Sure, teachers get a lot of time off, Carl Bosch writes, but it’s all well deserved.
Teachers and students have all just returned from a long holiday vacation. Outfitted with new clothes and notebooks, the youngsters appear to be ready to get down to the work of learning. Better yet, there seems to be a re-awakened spirit, a bit more jump in the step and a renewed vigor, and now I’m speaking about the teachers.
I’m not trying to take the role of an apologist for the vacations that teachers receive. Of course, that’s one of the major knocks against us, both individually and collectively: “Hell, you’ve got all summer off!” We hear that refrain often enough. And that’s true. But we need it and deserve it, and so do the kids.
If done right, there’s an emotional tone to teaching that is taxing beyond belief. A teacher is often called to be an educated entertainer, trying to meet the demands of an audience that is eager or disinterested, attentive or half asleep, skilled or lacking, brilliant or less so. It takes an alert energy that is slowly drained by the end of the day, the week, the month, the marking period. One needs to keep his wits about him, be personable, demanding yet supportive, comforting and direct—all at the same time. Throw in the fact that each pupil in your care has their own set of personal situations, problems, and difficulties, and you have a professional that needs to be part priest, part mentor, part diplomat, part general.
Weekends are wonderful but it’s like charging your phone for teachers. It’s a short-term solution, and it only lasts a brief moment. A little fun, a little family, some schoolwork, and you’re back at it on Monday. But week-long vacations, whether at the holidays to close the year, a winter break, or a spring vacation, actually allow teachers to step away for awhile. Days roll out, and teachers don’t even have books, lesson plans, students, or schedules pass through their minds. It’s an elixir that heals. Summer is that to the max.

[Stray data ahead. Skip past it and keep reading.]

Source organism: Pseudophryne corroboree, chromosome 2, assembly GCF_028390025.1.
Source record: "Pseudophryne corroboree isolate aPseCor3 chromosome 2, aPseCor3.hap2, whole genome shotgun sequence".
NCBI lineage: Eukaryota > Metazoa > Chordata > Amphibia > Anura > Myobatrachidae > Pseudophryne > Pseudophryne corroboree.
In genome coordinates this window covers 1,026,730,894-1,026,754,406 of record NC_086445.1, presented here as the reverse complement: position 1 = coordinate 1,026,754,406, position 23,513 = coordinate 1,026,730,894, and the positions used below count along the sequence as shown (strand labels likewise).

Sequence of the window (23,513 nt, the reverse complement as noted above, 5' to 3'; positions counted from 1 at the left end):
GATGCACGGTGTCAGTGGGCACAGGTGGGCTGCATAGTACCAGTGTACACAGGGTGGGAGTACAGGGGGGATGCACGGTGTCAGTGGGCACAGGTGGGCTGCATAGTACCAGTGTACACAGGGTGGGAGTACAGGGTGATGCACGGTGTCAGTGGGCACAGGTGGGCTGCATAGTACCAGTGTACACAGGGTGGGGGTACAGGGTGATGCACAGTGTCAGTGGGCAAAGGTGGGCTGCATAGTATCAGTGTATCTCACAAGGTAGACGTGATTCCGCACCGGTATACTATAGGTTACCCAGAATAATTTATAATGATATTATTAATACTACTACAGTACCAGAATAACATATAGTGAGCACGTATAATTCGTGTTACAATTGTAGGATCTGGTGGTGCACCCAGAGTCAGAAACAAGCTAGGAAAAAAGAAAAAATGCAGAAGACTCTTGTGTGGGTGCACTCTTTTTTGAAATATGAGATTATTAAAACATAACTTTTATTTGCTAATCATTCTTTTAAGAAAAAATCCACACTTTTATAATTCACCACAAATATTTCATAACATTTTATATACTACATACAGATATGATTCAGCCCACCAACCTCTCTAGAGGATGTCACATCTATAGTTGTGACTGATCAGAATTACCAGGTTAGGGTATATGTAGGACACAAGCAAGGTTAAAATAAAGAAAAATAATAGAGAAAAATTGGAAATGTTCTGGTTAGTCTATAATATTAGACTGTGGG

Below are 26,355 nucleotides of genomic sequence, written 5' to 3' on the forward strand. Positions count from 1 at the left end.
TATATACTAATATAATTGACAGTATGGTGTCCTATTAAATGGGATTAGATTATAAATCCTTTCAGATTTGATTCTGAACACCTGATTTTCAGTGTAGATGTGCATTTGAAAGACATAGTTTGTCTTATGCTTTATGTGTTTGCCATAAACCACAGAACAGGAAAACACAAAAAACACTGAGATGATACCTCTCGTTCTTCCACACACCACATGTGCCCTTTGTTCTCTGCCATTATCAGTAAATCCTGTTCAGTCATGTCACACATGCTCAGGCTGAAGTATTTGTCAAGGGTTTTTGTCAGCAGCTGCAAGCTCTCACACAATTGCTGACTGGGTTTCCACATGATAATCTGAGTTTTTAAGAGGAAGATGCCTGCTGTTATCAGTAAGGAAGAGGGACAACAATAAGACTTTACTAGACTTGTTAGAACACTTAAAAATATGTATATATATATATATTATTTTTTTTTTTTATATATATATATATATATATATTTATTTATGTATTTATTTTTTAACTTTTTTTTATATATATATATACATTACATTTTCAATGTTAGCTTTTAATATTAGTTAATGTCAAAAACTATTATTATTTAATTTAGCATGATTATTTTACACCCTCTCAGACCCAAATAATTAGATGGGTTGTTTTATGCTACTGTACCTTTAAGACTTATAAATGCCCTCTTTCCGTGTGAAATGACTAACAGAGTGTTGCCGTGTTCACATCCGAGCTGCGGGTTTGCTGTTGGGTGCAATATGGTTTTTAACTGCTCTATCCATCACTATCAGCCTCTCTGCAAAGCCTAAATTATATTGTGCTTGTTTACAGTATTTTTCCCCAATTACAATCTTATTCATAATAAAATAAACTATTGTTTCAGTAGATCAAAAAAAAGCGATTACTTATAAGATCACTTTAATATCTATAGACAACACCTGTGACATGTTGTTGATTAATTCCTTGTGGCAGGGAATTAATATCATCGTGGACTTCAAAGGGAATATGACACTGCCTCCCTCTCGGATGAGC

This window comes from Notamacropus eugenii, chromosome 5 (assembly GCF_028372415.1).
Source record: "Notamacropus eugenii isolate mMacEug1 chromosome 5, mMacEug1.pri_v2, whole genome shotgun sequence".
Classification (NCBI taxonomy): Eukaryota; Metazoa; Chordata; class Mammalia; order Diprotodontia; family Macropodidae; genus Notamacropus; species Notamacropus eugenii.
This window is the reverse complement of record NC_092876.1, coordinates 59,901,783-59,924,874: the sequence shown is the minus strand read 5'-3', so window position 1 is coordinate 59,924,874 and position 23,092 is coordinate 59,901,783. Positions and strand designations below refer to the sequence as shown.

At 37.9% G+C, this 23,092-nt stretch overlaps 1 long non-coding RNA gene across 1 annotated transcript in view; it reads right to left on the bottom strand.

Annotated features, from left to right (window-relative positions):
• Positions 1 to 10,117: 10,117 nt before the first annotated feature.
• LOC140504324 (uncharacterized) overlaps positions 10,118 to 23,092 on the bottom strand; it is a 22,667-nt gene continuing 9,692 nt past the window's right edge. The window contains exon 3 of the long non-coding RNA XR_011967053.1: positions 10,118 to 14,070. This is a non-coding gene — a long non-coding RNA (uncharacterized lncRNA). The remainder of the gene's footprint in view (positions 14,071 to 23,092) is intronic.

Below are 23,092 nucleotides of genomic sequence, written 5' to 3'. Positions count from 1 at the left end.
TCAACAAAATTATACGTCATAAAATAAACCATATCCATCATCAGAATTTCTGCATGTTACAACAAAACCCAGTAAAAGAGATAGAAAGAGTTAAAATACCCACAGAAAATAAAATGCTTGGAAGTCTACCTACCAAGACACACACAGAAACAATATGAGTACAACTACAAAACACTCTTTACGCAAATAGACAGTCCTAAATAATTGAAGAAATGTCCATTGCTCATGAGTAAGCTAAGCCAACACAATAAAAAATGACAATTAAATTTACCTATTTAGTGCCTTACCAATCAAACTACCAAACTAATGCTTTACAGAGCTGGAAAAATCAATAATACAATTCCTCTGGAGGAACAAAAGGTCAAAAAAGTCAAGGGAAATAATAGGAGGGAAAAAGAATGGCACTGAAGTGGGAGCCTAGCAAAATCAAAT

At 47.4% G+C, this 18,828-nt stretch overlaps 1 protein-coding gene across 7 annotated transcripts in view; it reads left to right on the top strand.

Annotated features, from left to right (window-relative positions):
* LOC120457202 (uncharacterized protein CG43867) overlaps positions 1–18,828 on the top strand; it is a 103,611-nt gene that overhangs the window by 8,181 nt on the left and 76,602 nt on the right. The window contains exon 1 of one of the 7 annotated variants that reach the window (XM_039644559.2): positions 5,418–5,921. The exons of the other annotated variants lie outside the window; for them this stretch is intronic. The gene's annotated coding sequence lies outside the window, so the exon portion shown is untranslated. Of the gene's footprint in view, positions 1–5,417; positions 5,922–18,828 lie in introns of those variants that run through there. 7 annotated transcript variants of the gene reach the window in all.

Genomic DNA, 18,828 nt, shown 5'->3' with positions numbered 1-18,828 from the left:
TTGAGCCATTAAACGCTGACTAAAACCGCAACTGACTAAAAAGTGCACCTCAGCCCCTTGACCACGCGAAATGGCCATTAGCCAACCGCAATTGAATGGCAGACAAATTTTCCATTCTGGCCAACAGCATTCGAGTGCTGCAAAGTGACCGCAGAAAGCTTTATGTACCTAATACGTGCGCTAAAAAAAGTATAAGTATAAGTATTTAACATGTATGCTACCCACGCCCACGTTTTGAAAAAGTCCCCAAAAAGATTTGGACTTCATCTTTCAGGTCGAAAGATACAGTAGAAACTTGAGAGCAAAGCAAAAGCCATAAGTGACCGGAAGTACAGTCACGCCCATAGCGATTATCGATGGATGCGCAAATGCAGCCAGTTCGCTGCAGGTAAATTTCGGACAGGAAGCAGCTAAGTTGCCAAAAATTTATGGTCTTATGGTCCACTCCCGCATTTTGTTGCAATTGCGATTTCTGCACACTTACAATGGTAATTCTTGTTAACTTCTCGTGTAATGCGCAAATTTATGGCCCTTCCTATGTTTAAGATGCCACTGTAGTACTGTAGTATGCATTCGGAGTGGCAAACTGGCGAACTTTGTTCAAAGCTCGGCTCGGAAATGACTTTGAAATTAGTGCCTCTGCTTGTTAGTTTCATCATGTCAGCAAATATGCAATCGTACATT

Sometimes my friends will ask me to go away for a vacation in October or May. I ask them if they’re a little crazy. I’m a teacher. One thing about our vacations: we don’t get to choose when they are. Never. Again, I’m not saying that we need more, and I’m well aware that there are other incredibly stressful and demanding jobs, but don’t doubt that those vacations are necessary balms to tired souls and psyches. I’m sure we could add a couple more weeks of school and still have an extended break during July and August. I also suppose in some future decade we’ll be going to school even more than the average 180 days throughout the U.S. It’s possible we’ll end up like Korea and Japan with over 220 days in school per year. But just remember that those countries send their students and professionals to the U.S. both for advanced study and to find the heart of creativity, something woefully lacking under their systems.
So don’t be too jealous of a teacher’s time off throughout the year. We’re all just back from vacation and ready to work through the long winter ahead with your sons and daughters. If you think it’s easy and teachers don’t have the express need to shut the batteries off, gear down, and get away sometimes … go run a classroom yourself, then come back and see me.
Let’s see if you’ll be hoping for a snow day.
10,043 days down, 112 left.